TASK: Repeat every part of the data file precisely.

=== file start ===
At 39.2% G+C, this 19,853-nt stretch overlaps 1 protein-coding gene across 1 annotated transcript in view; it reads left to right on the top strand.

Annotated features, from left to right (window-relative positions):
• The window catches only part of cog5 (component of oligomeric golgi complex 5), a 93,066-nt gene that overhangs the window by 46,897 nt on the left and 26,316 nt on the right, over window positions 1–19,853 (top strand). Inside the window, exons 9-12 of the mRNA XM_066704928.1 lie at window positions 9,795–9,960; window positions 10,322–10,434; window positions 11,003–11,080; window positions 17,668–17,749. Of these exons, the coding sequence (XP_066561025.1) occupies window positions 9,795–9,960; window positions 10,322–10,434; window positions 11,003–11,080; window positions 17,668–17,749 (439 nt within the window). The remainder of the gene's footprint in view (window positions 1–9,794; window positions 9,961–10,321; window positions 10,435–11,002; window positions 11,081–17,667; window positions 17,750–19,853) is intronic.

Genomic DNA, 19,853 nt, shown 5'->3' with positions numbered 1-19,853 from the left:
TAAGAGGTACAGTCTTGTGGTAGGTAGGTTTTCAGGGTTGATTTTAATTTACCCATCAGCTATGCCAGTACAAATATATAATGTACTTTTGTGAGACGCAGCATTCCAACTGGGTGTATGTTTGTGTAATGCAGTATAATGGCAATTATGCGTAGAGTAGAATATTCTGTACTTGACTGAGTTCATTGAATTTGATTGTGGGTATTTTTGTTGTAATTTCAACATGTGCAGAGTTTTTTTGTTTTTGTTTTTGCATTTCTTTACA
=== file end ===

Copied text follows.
At 39.2% G+C, this 19,853-nt stretch overlaps 1 protein-coding gene across 1 annotated transcript in view; it reads left to right on the top strand.

Annotated features, from left to right (window-relative positions):
• The window catches only part of cog5 (component of oligomeric golgi complex 5), a 93,066-nt gene that overhangs the window by 46,897 nt on the left and 26,316 nt on the right, over window positions 1–19,853 (top strand). Inside the window, exons 9-12 of the mRNA XM_066704928.1 lie at window positions 9,795–9,960; window positions 10,322–10,434; window positions 11,003–11,080; window positions 17,668–17,749. Of these exons, the coding sequence (XP_066561025.1) occupies window positions 9,795–9,960; window positions 10,322–10,434; window positions 11,003–11,080; window positions 17,668–17,749 (439 nt within the window). The remainder of the gene's footprint in view (window positions 1–9,794; window positions 9,961–10,321; window positions 10,435–11,002; window positions 11,081–17,667; window positions 17,750–19,853) is intronic.

Genomic DNA, 19,853 nt, shown 5'->3' with positions numbered 1-19,853 from the left:
TAAGAGGTACAGTCTTGTGGTAGGTAGGTTTTCAGGGTTGATTTTAATTTACCCATCAGCTATGCCAGTACAAATATATAATGTACTTTTGTGAGACGCAGCATTCCAACTGGGTGTATGTTTGTGTAATGCAGTATAATGGCAATTATGCGTAGAGTAGAATATTCTGTACTTGACTGAGTTCATTGAATTTGATTGTGGGTATTTTTGTTGTAATTTCAACATGTGCAGAGTTTTTTTGTTTTTGTTTTTGCATTTCTTTACA